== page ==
Late Rain, High Temperatures Affecting This Year's Harvest
September 2, 2020 | View PDF
This year's harvest has been challenging for many farmers across the MonDak region. "It was a tough year from the outset - farmers were either struggling to get into the fields to get planted, or they got planted and things just dried out really quickly," stated Dr. Clair Keene, area extension specialist/cropping systems NDSU Williston Research Extension Center.
Keene explained that it has been an abnormal year for growers because of how the weather has been throughout the season. "At the beginning of the spring the ground was actually quite wet because we had seven-nine inches of rain in September, and then the ground froze so all that water was still there in the spring, so some folks were able to start planting very early around mid-April, but if it was a wetter field they might not have been able to get in mid-May. The tough thing was if you planted in mid-April, we didn't get rain until Memorial Day, so that crop went six weeks without rain and then waited another four weeks until we got more rain the last week of June," stated Keene.
Late summer weather has been really dry, which means that the crops are maturing earlier than average. Keene said, "Growers started to harvest early-planted peas and winter wheat around the beginning of August, which is pretty darn early. In the second week of August or last week of July, growers started harvesting very-early-planted spring wheat and durum. Lately, people have been ramping up harvest on spring wheat and durum, and I expect that to go full throttle through the end of August, which is also somewhat early."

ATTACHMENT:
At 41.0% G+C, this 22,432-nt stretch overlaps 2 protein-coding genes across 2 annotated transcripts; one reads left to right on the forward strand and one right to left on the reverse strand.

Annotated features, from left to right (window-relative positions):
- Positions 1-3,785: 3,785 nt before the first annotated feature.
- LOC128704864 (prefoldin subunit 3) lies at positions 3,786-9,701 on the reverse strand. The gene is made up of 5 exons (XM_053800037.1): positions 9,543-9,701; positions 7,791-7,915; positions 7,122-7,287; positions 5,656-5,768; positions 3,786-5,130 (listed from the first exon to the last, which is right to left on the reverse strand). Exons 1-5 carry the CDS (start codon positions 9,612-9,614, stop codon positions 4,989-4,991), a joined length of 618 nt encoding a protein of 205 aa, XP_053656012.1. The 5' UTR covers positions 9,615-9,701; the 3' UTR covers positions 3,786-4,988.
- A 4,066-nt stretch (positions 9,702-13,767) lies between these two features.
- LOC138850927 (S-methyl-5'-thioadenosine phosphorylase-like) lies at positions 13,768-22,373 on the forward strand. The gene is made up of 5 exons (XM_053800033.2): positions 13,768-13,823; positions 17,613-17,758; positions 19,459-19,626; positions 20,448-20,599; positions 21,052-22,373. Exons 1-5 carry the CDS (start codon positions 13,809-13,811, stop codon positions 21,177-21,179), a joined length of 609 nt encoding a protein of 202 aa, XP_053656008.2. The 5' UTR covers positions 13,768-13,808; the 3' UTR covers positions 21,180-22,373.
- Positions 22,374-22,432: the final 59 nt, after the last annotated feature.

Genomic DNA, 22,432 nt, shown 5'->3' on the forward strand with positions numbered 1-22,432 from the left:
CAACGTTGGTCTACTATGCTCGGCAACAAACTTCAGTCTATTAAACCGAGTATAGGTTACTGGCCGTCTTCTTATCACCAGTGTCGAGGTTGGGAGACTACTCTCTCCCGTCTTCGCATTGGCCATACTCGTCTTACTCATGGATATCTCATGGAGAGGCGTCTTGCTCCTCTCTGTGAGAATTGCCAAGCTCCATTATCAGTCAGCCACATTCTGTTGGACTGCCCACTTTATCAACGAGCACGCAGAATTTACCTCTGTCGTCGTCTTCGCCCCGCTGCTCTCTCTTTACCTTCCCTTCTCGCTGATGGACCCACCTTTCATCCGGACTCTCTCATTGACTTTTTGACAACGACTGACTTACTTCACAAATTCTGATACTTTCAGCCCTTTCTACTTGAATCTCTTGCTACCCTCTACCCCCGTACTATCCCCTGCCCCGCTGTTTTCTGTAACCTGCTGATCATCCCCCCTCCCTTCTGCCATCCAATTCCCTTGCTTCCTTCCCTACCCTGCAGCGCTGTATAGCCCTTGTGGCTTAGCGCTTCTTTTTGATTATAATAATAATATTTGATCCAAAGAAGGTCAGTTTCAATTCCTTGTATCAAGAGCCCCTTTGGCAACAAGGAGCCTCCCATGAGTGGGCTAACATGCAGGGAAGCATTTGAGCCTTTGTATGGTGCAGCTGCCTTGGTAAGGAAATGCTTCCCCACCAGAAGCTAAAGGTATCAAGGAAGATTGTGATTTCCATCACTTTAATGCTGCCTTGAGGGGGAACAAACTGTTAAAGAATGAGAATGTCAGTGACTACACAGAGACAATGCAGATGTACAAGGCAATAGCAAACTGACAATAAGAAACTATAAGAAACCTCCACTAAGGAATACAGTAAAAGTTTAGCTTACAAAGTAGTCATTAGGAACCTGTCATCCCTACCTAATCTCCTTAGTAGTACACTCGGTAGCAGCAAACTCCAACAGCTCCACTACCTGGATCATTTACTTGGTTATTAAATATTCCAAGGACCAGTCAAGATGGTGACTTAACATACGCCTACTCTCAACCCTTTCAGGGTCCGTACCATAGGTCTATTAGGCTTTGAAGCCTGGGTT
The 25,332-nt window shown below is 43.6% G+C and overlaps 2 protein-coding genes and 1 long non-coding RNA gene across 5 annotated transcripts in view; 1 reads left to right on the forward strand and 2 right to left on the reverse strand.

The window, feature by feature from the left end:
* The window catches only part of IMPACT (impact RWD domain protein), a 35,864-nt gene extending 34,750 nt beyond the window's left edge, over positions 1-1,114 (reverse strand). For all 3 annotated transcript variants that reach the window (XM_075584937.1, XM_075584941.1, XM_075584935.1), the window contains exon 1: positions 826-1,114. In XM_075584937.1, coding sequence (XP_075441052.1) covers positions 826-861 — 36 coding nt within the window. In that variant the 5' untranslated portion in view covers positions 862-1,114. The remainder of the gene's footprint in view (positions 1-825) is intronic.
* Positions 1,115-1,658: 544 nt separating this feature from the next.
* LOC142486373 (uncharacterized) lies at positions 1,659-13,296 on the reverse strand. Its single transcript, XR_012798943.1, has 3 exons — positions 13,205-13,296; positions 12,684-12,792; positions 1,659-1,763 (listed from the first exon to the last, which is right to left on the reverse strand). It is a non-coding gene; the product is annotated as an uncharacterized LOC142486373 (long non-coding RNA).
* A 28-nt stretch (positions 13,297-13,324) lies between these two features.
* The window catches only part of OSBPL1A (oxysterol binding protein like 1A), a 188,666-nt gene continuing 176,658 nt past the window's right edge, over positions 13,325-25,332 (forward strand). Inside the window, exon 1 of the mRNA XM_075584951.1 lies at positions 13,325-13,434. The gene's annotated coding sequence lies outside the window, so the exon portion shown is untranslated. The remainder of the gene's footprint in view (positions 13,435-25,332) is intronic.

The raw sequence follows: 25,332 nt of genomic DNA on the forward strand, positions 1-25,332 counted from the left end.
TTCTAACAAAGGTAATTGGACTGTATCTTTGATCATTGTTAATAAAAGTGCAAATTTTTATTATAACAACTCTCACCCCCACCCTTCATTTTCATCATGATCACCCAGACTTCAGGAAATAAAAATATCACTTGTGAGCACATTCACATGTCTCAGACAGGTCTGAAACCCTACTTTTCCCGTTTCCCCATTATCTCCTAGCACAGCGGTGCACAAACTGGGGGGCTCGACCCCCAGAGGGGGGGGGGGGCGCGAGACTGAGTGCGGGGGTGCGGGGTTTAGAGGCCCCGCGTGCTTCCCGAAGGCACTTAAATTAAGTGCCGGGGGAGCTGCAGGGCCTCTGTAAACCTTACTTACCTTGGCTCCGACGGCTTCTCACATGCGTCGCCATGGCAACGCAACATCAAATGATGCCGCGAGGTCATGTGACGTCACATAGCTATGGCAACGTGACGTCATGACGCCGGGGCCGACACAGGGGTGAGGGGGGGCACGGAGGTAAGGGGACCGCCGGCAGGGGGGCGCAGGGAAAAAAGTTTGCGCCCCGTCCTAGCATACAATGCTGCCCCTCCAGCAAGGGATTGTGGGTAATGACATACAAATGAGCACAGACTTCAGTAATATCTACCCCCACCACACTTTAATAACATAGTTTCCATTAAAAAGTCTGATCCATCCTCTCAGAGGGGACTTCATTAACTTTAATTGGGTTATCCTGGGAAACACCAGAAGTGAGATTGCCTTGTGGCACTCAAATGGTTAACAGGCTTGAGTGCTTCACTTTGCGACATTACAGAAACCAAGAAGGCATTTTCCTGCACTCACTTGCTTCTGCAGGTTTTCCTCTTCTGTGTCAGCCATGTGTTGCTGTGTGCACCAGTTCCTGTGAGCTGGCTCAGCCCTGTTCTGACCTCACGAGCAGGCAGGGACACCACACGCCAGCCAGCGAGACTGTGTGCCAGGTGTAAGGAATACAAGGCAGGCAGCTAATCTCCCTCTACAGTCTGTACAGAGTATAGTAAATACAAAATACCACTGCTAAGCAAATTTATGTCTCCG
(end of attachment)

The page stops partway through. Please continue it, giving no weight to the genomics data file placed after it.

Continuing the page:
Keene also explained that many farmers have had trouble deciding when to harvest their wheat and durum crops. "Right now the main tillers (stems that develop off of the main shoot of the plant) are dry and ready to harvest because those came through the drought and matured very early. However, if a field got rain from those thunderstorms we had in late July, that could cause the plants to put up new tillers, which can increase yields, but it is bad because farmers now have these mature heads that are ready to harvest and those green heads that are not going to be ready for another two or three weeks. So the farmer has a tough decision to make. If they try to harvest when the young tillers aren't ripe, they will have all this green stuff that is pretty wet, and then they will have to dry that grain and hope it does not spoil the good quality/mature grain. So some growers are just choosing to wait to let those green heads dry down. It is really a tough decision- it is the downside of when rain comes too late," stated Keene.
Due to the dry conditions and hot temperatures, the potential for combine and field fires dramatically increases. Keene added, "I am very concerned about combine fires. I strongly encourage farmers to have a fire extinguisher in the cab of the combine and an extra one in their truck. If harvesting a really dry crop, I recommend having a water truck or tank handy somewhere because it won't take much to start a fire in a field with how the weather conditions have been lately."